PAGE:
Ottawa mayor and 'Freedom Convoy' agree to move trucks from residential areas

The mayor says he will meet with the convoy leaders if he sees that certain conditions are met

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Ottawa Mayor Jim Watson says that he has reached an agreement with the leadership of the "Freedom Convoy" to remove trucks from residential neighborhoods this week.

Watson’s office told Canadian councilors on Sunday that he has reached an agreement through "backchannel negotiations" for the convoy to remove trucks blocking residential streets, according to CTV News.

Freedom Convoy protesters gather near the Buffalo Peace Bridge.

Freedom Convoy protesters gather near the Buffalo Peace Bridge. (John M. Mantel)

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"We have made a plan to consolidate our protest efforts around Parliament Hill," "Freedom Convoy" president Tamara Lich said in a letter to Watson, adding that the "Freedom Convoy" board agrees with the request to alleviate pressure on residential areas and that organizers are currently working to get the truckers to "buy in."

"The Freedom Convoy Board agree with your request to reduce pressure on the residents and businesses in the City of Ottawa," Lich wrote. "We have made a plan to consolidate our protest efforts around Parliament Hill. We will be working hard over the next 24 hours to get buy in from the truckers. We hope to start repositioning our trucks on Monday."

The "Freedom Convoy" protest

The "Freedom Convoy" protest (Fox News Digital/Lisa Bennatan)

Watson had written to Lich saying that residents are "exhausted and on edge" and that the blockades are "teetering on the brink of permanent closure" for some businesses.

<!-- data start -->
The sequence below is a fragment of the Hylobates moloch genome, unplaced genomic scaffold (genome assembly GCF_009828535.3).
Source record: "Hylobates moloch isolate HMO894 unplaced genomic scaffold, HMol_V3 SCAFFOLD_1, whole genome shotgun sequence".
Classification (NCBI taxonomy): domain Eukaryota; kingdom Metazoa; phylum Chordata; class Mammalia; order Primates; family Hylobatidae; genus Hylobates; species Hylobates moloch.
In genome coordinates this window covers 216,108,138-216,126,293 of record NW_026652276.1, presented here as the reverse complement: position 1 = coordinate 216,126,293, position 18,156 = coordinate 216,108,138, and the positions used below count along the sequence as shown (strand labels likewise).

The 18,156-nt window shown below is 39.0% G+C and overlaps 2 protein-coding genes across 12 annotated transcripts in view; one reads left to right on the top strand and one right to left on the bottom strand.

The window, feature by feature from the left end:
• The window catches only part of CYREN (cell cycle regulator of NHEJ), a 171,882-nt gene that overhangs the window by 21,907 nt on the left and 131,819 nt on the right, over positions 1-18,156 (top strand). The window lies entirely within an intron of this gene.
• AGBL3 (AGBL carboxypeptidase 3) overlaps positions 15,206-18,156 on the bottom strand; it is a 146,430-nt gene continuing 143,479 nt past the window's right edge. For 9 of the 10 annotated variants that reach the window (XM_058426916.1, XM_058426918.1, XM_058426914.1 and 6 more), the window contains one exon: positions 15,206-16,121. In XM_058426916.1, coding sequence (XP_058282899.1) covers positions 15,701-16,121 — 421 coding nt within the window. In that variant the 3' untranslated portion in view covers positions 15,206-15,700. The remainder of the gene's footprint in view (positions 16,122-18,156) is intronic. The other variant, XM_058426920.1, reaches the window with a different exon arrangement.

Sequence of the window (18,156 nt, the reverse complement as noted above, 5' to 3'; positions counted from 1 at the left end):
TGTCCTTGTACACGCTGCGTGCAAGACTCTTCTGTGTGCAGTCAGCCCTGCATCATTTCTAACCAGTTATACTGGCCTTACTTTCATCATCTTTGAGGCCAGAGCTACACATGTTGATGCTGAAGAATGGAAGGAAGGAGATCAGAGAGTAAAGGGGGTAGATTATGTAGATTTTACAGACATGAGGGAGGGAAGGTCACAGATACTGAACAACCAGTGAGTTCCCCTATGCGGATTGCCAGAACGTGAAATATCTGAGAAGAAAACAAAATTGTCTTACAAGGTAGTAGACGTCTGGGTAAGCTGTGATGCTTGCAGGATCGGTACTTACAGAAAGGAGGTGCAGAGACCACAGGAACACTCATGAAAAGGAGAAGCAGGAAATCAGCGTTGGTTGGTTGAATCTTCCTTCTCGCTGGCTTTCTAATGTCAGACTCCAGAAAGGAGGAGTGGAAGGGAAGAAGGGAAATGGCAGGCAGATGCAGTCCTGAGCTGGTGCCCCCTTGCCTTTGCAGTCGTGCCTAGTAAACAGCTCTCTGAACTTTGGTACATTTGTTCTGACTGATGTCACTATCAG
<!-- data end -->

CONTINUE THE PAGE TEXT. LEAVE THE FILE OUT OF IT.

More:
"I don’t believe these harmful effects on our community and its residents were the intended consequences of your protest," Watson wrote.

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Watson said that he wants to see "clear evidence" that trucks are being moved from residential streets by Monday and will meet with the convoy organizers if they meet certain conditions.

First, they "must remove all trucks from the residential districts south of Wellington Street, and from all other residential areas including the market, the Ottawa Baseball Stadium on Coventry, etc."

Second, they must "agree to not backfill the residential areas currently occupied with trucks, other vehicles and/or demonstrators."

Third, they must "agree to not displace the truck convoy, vehicles and/or demonstrators to other residential areas in the City of Ottawa."

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The "Convoy," which has blocked major roadways and border crossings in Canada for 17 days, claimed that its initial protest of 1,600 trucks swelled to 36,000 over the first week, though the Washington Post places the number closer to 8,000. The cause has drawn international attention and support, with a U.S. trucker protest possibly starting this weekend in Los Angeles around the Super Bowl, the Department of Homeland Security announced. 

Protesters stand on a trailer carrying logs as truckers and supporters take part in a convoy to protest coronavirus disease (COVID-19) vaccine mandates for cross-border truck drivers in Ottawa, Ontario, Canada, Jan. 29, 2022.  

Protesters stand on a trailer carrying logs as truckers and supporters take part in a convoy to protest coronavirus disease (COVID-19) vaccine mandates for cross-border truck drivers in Ottawa, Ontario, Canada, Jan. 29, 2022.   (REUTERS/Patrick Doyle/File Photo)

In a statement posted to Facebook on Jan. 26, the Canadian truckers clearly stated their demands, which they tied to personal freedoms from government overreach: The truckers demanded in the letter that the Canadian government remove the vaccine mandates and terminate any government-backed digital tracking platform such as the COVID-19 vaccine passport and contact tracing programs. 

Fox News’ Peter Aitken contributed to this report